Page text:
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  • Writer's pictureCollin Souter

eFilmcritic Archive: "Broken Bridges" (2006)

I saw the Toby Keith vehicle “Broken Bridges” via an unexpected and bizarre digital video presentation at the Lincolnshire Theater in an auditorium that smelled like a urinal cake. This seems appropriate, since at one point I thought the movie should be dubbed “Yellow Rain,” playing off the title of the equally silly, but far more entertaining Prince movie from 22 years ago. Okay, it’s not a particularly clever joke, but it was the only moment during the movie where I felt somewhat inspired. The rest of the time I just felt as though I was being punished for just walking into the movie theater. Imagine how I would have felt if I was actually a Toby Keith fan. Does this theater intentionally punish its patrons for having bad taste?

True, I’m not a country music fan. I tried, though. Really, I did. I dated a girl for nine years whose father sang in a country band, so I tried to develop some kind of appreciation for it. Any kind! It just didn’t take. I do, however, tend to gravitate toward the often overlooked genre of alt-country. Wilco, Neko Case, Steve Earl, Kathleen Edwards, etc. I could listen to that all day. Furthermore, the Neil Young concert movie “Heart of Gold” from earlier this year, and which has roots in country music, moved me deeply. But the netted baseball cap kind, no can do. I have an equally hard time with movies starring country singers that happen to be about country singers. When you get a film such as this, you can pretty much count on a few things:

  1. This country singer’s coming home.

  2. He used to drink, but not anymore

  3. He’ll have two old friends in this town: Fat Guy and Skinny Guy

  4. He has some ‘splainin to do as to why he’s been gone so long

  5. He’ll sing his heart out at the end

The movie deviates from this formula in one respect, that of the song at the end. The rest of the movie proceeds just as you would think. Toby Keith plays Bo Price, a washed-up, stumbling flounder of a musician who returns to a small town to attend the funeral of his brother, who got killed in the war in Iraq. Bo’s ex-wife Angela (Kelly Preston) also happens to be there filming a spot for a news segment. Their 16-year old daughter Dixie (Lindsey Haun) is with her as well. Also lurking within this town are Angela’s parents, played by Burt Reynolds (who still looks pissed about “Stroker Ace”) and Tess Harper.

Of course, Dixie is a wild teenager who dresses differently from the rest of this plaid and denim town. She hooks up with one of the crazier youngins’ and ends up drunk at a party where she’s about to become his regular Saturday night thang. But Toby Keith comes to the rescue and smacks the daylights out of this punk for trying to have his way with her. This eventually brings Bo and his daughter closer. Moments later, she is singing a song to him that she wrote. They start to form a bond while he playfully makes fun of her style of music (she, in turn, should be making fun of his acting).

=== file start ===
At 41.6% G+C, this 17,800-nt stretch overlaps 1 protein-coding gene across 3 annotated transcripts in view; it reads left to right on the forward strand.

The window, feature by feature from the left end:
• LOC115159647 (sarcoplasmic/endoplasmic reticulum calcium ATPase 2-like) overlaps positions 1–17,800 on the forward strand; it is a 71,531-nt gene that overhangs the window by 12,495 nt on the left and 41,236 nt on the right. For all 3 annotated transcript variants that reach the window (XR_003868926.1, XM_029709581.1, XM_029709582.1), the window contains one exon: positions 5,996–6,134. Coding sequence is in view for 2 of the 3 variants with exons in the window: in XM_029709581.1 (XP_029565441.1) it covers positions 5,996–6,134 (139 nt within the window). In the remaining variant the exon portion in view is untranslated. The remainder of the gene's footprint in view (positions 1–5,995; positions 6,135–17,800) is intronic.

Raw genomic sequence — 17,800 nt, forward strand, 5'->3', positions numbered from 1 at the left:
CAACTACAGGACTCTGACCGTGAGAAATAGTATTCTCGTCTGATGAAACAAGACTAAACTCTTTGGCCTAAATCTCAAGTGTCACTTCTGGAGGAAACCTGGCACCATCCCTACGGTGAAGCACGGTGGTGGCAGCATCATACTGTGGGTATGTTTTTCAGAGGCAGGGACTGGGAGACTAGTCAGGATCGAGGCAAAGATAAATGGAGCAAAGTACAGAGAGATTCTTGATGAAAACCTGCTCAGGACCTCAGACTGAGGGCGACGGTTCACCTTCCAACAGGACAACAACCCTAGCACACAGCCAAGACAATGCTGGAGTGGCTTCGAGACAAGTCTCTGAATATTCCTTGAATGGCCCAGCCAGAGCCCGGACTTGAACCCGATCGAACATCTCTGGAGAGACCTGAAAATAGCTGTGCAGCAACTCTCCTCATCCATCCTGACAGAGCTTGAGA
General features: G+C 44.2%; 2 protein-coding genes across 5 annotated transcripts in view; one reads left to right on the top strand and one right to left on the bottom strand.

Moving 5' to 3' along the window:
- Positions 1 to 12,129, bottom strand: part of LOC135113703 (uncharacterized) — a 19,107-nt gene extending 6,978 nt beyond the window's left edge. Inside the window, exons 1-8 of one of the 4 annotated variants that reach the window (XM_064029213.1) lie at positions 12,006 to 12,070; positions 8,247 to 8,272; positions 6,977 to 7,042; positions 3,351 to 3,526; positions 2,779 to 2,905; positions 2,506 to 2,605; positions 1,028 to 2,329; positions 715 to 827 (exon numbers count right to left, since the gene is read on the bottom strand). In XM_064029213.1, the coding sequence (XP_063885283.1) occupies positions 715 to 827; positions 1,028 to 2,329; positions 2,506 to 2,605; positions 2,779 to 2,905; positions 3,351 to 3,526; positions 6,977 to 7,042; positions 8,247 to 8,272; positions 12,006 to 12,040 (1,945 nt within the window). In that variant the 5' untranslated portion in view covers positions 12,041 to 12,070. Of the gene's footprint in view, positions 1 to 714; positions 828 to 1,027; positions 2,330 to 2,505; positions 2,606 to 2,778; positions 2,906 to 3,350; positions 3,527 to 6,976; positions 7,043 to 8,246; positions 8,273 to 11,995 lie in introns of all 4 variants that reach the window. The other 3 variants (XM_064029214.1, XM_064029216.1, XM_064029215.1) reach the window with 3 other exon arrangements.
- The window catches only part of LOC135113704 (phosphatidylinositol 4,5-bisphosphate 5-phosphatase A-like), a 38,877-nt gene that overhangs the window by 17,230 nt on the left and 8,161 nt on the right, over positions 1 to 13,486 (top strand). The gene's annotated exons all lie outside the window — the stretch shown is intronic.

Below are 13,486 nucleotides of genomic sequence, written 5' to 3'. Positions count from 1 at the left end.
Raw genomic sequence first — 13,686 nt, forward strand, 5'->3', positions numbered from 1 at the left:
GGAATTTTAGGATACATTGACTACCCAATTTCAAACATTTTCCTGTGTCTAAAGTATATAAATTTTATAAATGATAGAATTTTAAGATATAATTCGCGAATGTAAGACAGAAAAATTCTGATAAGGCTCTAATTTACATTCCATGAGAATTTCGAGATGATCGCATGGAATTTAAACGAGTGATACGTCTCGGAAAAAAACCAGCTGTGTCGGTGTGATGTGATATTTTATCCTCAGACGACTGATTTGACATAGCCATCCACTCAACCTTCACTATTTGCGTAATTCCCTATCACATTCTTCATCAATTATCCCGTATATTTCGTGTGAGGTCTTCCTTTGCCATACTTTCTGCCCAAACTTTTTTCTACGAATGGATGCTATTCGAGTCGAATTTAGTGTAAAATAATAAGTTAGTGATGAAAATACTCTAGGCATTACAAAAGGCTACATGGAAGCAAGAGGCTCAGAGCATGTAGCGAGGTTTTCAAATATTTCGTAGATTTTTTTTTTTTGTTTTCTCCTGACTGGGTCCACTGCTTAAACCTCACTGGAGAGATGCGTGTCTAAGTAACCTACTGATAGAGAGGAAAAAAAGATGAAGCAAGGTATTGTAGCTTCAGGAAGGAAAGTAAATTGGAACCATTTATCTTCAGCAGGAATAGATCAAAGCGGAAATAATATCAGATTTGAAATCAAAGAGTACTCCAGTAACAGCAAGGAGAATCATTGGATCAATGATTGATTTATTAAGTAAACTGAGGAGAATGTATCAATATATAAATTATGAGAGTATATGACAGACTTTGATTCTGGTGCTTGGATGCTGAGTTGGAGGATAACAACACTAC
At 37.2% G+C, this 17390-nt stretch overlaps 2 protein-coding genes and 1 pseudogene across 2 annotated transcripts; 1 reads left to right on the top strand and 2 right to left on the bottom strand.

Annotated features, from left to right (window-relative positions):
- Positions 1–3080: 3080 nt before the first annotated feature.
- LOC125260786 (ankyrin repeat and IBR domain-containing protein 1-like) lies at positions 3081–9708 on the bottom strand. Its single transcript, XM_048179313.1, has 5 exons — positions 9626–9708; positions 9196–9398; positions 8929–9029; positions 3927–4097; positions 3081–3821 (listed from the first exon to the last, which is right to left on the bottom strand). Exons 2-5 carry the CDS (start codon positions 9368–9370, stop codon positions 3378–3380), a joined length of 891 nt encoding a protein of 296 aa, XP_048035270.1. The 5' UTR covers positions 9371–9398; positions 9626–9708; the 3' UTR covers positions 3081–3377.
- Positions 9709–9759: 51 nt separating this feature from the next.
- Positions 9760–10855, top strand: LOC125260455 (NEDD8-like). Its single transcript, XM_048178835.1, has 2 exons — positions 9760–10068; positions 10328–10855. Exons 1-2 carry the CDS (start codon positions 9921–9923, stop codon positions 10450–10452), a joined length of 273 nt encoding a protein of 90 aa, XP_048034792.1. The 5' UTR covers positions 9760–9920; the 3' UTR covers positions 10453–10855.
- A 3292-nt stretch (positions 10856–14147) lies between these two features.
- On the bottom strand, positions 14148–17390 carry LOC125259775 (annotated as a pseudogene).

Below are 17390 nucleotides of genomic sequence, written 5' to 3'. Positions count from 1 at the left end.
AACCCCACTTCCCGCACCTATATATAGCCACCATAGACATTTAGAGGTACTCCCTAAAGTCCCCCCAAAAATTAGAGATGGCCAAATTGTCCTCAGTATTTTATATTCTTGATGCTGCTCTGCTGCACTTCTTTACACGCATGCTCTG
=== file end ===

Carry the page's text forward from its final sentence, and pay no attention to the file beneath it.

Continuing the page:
Meanwhile, Bo sees it as his responsibility to use his superstar clout to put together a benefit concert for the grieving widow of his deceased brother. As soon as he has this realization, the movie immediately cuts to Bo standing outside a gigantic black bong with wheels. Yes, that would be Willie Nelson’s trailer.

So, you can see where this will all be going, right? The movie exists as a star vehicle for insert-country-performer-here. They happened to get Toby Keith, who has about as much screen charisma and acting ability as the Empire Carpet spokesman. He can’t even seem to write a song convincingly. The movie requires him to do spontaneous things like swim in a polluted lake (no, not Lake Minitonka), but it looks more like the foolish act of a developmentally stunted man-child who doesn’t know any better. His character used to be a heavy drinker to the point where he couldn’t remember his lyrics on stage. I may be a bit of a masochist, but if we have to sit through a bad performance, I wish that would have been the movie.

Broken Bridges might have worked if the story and direction hadn’t been so cliché and stilted. Perhaps if it starred Tim McGraw, whose performance in “Friday Night Lights was one of the best of 2004, the movie would have at least had a decent performance to ground it. Preston has nothing to do and Burt Reynolds just looks annoyed. Lindsey Haun appears to be the film’s only bright spot and the song she sings isn’t half bad either. Unfortunately, the scene in which she sings it couldn’t possibly be more embarrassing.

Country music remains a moneymaker in the record industry and so I have no doubt that the movie was conceived as a means of cashing in somehow. Unfortunately, the movie plays into the stereotypes associated with people who listen to and play country music. With bombastic ballads, clunky storytelling and forced sentiment, “Broken Bridges” feels about as sincere and insightful as a Schlitz-induced rendition of “Achy-Breaky Heart.” It’s not something you want to endure for too long and feels just as tedious, almost like a bladder full of Colt 45. You just want to relieve yourself of it as soon as possible, whilst hoping the smell of the urinal cake will be sufficient enough to cloud the rest of your senses.

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